I AM a new man.

The marathon in Belfast has been transformational. Months of regular road running, building up mileage laid the foundation for change.

The pounds have gone down as the distances have gone up.

And with a target of 26 miles, there were no short cuts. I was only just ready for the race, and my time of nearly six hours was testament to that.

But it was enough. Enough for the 26 miles, and enough for the next phase.

As I told you last week, my Active 2014 column is staying on these pages. I will continue to give you my thoughts, hopes and experiences in maximising my - and your - health and fitness.

If a fat 55-year-old can get his backside into gear, then many of you can. So how will I go about this work?

It won't be by pontificating. One thing that being a solicitor teaches you is that everyone is different. One person's strengths are another's obstacles and life goals must be tailored to the individual's needs and abilities.

Some benefit from gentle suggestion, others from plain speaking, a few from a barked order. So I will suggest, report, analyse and, occasionally, do some frank speaking.

The main tool has to be honesty.

After years of kidding myself that I would start losing weight next week or pretending that this roll and sausage wouldn't add weight, I eventually came to two conclusions.

One was that being overweight is not a life sentence, and the other was that if I was to escape, then I needed to be slim enough to squeeze between the bars of my self-imposed prison.

I began in a haphazard way.

Today, I told myself, I will not eat anything more than my meals. Day 1 worked. On Day 2, I made the same promise, but a biscuit sneaked in with my coffee. Day 3, packet of crisps.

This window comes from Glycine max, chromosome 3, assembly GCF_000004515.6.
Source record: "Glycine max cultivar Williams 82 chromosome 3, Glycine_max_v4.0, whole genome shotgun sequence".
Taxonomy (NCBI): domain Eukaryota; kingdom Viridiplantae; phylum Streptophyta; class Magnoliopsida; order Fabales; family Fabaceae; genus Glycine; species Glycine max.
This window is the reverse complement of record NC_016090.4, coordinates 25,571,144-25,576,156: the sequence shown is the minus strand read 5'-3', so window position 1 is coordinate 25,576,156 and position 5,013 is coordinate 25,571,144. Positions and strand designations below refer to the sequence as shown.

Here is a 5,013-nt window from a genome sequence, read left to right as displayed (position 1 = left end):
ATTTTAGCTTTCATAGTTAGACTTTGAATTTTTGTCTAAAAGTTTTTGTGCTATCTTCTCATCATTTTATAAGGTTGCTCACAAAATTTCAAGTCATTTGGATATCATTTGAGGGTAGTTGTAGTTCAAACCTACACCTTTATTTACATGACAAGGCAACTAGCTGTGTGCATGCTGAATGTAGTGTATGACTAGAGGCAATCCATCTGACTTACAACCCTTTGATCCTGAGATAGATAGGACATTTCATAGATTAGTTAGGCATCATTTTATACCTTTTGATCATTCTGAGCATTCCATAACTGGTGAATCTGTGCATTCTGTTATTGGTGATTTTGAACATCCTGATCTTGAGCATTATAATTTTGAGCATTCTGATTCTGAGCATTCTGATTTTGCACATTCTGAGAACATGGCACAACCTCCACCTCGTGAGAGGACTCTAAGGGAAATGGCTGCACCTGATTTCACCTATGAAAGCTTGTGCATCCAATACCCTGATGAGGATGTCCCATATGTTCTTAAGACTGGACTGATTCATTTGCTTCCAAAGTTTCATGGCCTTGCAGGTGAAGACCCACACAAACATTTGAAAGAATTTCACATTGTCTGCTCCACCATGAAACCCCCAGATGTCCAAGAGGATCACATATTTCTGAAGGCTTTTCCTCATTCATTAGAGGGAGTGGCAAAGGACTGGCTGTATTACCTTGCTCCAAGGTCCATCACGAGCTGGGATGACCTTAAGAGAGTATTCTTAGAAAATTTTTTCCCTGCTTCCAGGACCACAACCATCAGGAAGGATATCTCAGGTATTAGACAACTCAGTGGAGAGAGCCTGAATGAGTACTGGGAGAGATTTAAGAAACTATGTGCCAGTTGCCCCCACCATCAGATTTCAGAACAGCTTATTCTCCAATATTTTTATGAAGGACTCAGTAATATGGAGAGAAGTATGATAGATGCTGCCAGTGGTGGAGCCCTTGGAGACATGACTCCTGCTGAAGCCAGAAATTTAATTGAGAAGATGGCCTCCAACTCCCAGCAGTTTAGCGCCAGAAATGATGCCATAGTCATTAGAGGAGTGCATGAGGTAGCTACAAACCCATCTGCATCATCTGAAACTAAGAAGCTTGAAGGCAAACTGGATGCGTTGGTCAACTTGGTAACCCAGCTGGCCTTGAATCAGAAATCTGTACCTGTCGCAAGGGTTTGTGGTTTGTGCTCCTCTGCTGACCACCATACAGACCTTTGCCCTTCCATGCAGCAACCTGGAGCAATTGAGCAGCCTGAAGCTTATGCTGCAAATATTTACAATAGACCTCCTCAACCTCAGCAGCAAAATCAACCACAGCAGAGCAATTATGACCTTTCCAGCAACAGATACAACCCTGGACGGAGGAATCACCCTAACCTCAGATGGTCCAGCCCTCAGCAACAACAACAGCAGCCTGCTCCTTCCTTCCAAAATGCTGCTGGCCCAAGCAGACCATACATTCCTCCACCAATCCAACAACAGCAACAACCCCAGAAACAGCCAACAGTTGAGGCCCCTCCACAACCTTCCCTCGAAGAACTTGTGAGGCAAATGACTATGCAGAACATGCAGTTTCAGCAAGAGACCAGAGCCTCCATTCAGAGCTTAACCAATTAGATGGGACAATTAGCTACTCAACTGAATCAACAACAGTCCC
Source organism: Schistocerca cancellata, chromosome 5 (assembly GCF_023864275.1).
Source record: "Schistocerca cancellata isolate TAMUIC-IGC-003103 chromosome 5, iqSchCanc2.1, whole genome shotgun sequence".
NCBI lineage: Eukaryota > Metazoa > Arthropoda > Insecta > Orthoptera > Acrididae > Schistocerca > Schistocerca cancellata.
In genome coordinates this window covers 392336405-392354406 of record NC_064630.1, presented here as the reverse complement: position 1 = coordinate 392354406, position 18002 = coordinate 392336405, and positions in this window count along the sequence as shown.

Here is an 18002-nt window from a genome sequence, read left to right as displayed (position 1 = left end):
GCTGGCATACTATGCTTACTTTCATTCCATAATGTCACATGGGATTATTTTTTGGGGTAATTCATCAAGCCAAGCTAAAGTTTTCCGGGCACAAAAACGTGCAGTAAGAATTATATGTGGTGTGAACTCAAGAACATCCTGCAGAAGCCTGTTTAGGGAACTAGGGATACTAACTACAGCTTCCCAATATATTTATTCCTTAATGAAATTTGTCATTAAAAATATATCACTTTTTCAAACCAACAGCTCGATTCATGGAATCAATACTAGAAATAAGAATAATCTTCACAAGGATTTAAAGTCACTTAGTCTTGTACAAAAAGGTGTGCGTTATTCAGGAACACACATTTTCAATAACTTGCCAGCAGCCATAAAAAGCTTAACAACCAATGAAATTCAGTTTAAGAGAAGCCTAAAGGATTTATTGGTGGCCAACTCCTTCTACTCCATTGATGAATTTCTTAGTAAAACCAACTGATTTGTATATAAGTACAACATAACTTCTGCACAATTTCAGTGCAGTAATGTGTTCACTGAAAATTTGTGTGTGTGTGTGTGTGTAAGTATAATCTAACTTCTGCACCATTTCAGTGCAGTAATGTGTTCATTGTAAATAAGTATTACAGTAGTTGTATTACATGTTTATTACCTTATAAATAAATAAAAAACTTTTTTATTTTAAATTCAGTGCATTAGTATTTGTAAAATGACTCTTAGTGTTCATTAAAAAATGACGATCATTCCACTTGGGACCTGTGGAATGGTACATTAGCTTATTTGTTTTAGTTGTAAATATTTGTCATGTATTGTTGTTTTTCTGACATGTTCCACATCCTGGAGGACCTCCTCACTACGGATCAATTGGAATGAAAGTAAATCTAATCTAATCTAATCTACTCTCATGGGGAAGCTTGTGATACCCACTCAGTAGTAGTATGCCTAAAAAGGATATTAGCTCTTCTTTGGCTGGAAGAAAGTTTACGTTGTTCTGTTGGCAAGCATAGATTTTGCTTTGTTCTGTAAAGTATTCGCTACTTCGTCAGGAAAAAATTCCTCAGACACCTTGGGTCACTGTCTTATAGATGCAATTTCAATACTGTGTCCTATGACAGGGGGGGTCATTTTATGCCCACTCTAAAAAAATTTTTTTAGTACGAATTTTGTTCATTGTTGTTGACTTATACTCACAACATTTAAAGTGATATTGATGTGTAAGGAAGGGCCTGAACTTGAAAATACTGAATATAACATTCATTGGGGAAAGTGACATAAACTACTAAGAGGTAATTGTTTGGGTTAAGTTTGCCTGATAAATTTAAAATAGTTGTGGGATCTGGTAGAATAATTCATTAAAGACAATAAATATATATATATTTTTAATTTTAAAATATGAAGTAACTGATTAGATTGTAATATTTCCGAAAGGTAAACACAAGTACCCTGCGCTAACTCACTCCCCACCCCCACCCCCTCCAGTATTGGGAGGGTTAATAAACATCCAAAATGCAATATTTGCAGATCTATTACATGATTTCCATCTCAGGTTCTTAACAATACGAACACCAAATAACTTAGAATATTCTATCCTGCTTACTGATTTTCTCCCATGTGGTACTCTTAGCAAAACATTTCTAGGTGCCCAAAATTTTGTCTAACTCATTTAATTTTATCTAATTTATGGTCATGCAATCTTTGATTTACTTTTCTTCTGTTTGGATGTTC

And I fooled myself that I was making progress.

This was not honesty.

Even after I made my commitment to run a marathon, it took two months to get into a proper training regime, until which I would run short distances half-heartedly.

But from January, the process kicked into gear. I counted the weeks until Belfast (I had booked my place in November so I was committed), and created a training schedule that HAD to be followed.

There is advice that if you are giving up smoking, you need to tell everyone, so that they know, and you know they know, that if you light up you are failing, thus the pressure on you to succeed in front of others suppresses your decision to smoke. This is applicable to losing weight.

On top of that, creating the justgiving page for charitable donation had a salutary effect of boosting the exposure.

While it was my privilege to collect donation for St Margaret's Hospice, I plead a degree of selfishness in using this commitment as a support in making me become, like my namesake Steve Austin the Six Million Dollar Man, better, stronger, fitter - and in my case thinner. My Evening Times readership played a part.

But the race is done. Will Austin go back to a big tummy and sitting back with a glass of wine?

Delightedly, NO.

I was already booked into the Men's 10K in Glasgow on June 15, but now scour websites for half-marathons and other races.I will try for a place in the London Marathon 2015.

The new man is here to stay. Or at least he'll be back after a run.